When you start a new book, do you use outlines for the plot? Or is the process a more organic one, that evolves as you write?
You'd be hard pressed to find a writer whose process is more organic. I never use plot outlines, and if I did I wouldn't stick to them.
When you begin a new book or series, how much of the plot do you know in advance? Do you use outlines or character biographies?
For me, good writing starts with good characters. To my mind there are far too many authors who think plot is everything -- and their work shows it. Writers that sacrifice characters for plot do produce some good escapist books, but not the kind of books you think about for days or weeks after putting them down -- and that's what I'm trying to do. At this point I know my main characters so well they write some scenes for me. I have biographies in my head for Shan and Lokesh, my two primary recurring characters, that include many details that never appear on the printed page.
By the time I start writing a book I have all my key characters for the book clearly in mind, a broad concept of the ending (in terms of character resolution), and a few key scenes that I want to integrate. For Bone Mountain, for example, very early on I knew I wanted a scene with an American cowboy riding a yak, rodeo-style. It was only later that I figured out how to work it into the plot.
How has being an attorney affected your fiction writing?
Writing as a lawyer and writing as a novelist involves opposite sides of the brain, and I do like to use both sides. Writing keeps me energized, and keeps me disciplined. Both of those aspects help me as a lawyer. My legal experience keeps me thinking about justice and especially about justice in a cross-cultural context, themes that very much are at work in my books.
What reaction (if any) have you had from the government of China about your books? I assume they are not sold in China?
I've seen no official reaction to my books in China. Unofficially, I have been told more than once that people cannot access my website from China -- and it's a matter of record that the Chinese government has been active in blocking sites that contain politically unacceptable material. I've also been told there is something of a black market for my books in Tibet. I have even had one report that my books, in English, were being sold in a state-owned store in Beijing. I would love to see my books more widely read in China -- while they are unabashedly against the Chinese government, I have great respect for the Chinese people, many of whom have suffered almost as much as the Tibetans during the past fifty years.
Has the issue of Tibet gotten lost because of the current preoccupation of the west with fighting terrorism? Is there any hope on the horizon for Tibet, given the recent, peaceful change in China's leadership?
Certainly the issues of Tibet have not been helped by the focus on terrorism. It has allowed the Chinese government to paint certain free Tibetan leaders inside China as "terrorists". The government has executed at least one Tibetan monk on the grounds that he was such a terrorist. I think there is indeed hope for Tibet, long term, but the Tibetan issues are inextricably linked to the Dalai Lama, who has done such a wonderful job of keeping the exiled community united and in elevating those issues to a broader world stage. The Chinese government has announced more than once that when he dies they will not permit a new reincarnation to be recognized.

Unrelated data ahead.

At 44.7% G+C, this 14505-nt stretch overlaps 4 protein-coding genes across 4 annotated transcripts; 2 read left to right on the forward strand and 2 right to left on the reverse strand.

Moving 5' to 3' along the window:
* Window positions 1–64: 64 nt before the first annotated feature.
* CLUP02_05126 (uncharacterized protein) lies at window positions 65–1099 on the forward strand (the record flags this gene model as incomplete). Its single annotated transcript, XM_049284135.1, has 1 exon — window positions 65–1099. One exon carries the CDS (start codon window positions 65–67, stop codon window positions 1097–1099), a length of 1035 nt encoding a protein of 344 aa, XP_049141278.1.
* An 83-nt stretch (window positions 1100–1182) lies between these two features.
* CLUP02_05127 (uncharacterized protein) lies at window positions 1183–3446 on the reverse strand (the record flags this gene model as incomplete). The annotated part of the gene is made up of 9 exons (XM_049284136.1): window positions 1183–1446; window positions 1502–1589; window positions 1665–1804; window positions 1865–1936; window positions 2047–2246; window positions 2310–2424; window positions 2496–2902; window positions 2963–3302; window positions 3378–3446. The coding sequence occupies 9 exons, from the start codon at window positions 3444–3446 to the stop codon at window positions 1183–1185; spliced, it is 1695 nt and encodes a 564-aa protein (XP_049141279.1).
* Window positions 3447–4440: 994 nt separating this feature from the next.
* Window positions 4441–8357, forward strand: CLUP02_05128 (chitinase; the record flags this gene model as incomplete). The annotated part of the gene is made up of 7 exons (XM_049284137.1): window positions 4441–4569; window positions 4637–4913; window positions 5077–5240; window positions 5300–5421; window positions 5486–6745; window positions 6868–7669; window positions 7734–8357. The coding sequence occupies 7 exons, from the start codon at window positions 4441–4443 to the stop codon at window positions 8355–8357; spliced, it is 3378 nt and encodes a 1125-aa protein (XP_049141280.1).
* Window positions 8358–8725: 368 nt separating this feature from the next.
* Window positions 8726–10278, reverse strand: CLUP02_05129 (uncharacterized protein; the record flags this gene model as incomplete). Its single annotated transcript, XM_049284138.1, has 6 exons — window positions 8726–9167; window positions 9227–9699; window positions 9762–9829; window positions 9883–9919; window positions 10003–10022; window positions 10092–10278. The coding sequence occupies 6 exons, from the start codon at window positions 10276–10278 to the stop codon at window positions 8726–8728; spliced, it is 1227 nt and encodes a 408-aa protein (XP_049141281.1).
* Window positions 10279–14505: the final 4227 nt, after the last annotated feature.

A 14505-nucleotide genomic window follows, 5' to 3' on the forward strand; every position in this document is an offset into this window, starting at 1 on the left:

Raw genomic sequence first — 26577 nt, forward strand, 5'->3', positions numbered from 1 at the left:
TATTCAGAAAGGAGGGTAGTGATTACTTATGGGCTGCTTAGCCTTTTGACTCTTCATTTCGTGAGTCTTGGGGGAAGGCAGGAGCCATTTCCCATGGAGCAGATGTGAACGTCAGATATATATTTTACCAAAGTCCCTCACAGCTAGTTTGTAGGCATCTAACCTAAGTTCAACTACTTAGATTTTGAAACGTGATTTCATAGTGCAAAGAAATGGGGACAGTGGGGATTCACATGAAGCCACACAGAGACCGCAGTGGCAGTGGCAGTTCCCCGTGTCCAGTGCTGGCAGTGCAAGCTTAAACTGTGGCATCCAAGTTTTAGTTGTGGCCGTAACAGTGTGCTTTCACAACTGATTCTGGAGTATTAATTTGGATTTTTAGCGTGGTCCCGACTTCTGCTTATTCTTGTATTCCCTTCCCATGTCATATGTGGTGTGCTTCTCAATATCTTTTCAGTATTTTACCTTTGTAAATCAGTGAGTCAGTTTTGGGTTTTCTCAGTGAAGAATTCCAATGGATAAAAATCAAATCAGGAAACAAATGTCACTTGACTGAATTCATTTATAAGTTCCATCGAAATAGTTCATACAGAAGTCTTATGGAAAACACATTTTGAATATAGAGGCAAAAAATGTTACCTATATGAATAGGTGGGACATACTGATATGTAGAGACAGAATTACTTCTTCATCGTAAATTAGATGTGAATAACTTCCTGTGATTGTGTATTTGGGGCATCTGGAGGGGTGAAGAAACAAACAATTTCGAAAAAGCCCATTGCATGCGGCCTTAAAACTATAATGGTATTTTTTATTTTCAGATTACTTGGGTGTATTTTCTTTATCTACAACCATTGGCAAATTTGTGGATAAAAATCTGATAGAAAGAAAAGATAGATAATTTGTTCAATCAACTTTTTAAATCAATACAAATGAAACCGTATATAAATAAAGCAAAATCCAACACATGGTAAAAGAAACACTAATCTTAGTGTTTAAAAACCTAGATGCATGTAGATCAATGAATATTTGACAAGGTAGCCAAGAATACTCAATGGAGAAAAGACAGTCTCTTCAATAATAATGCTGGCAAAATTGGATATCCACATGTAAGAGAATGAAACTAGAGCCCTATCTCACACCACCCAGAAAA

As an observer of China and its policies, what are your thoughts on China's handling of the SARS crisis?
There has been a tremendous gloss on Chinese matters in
What are some of your pet peeves in life?
I don't know if this qualifies as a pet peeve, but my major irritation in life is the way the entertainment and media industries have dumbed down entertainment, reading, and even intellectual debate in this country. They seem committed to shortening our attention spans, lowering the education level of programming, and eliminating literary content from all they do. It's troublesome for writers, of course, but also very discouraging for the future of our children. There are only about eight million people in this country who regularly buy books (a far lower percentage than, for example, in England), and the number is declining. We need to ask ourselves why, and what it says about our society.
When you're not working, what are your favorite ways to relax and have fun?
I live with my family on a colonial era farm in Pennsylvania -- most of our "relaxation" is spent right there, building stone walls, enjoying nature, tending gardens, maintaining our small but expanding menagerie. As the weather gets hotter we'll be heading north for some kayaking and hiking.
What projects are you working on now?
Currently I am wrapping up the fourth Shan novel, due out early next year, and giving some serious thought to a new series.
Could you give us a sneak peek into the next book?
In Book Four, Shan joins with an investigator from Beijing and an FBI agent to try to understand the strange links between art thefts in Beijing and Seattle and a murder in Tibet. I explore in some detail the remarkable world of traditional Tibetan art, which many Tibetans believe to be animated by deities and, in response to a number of readers who have asked to see Shan in his former environment, Shan takes a brief, stressful, visit to Beijing.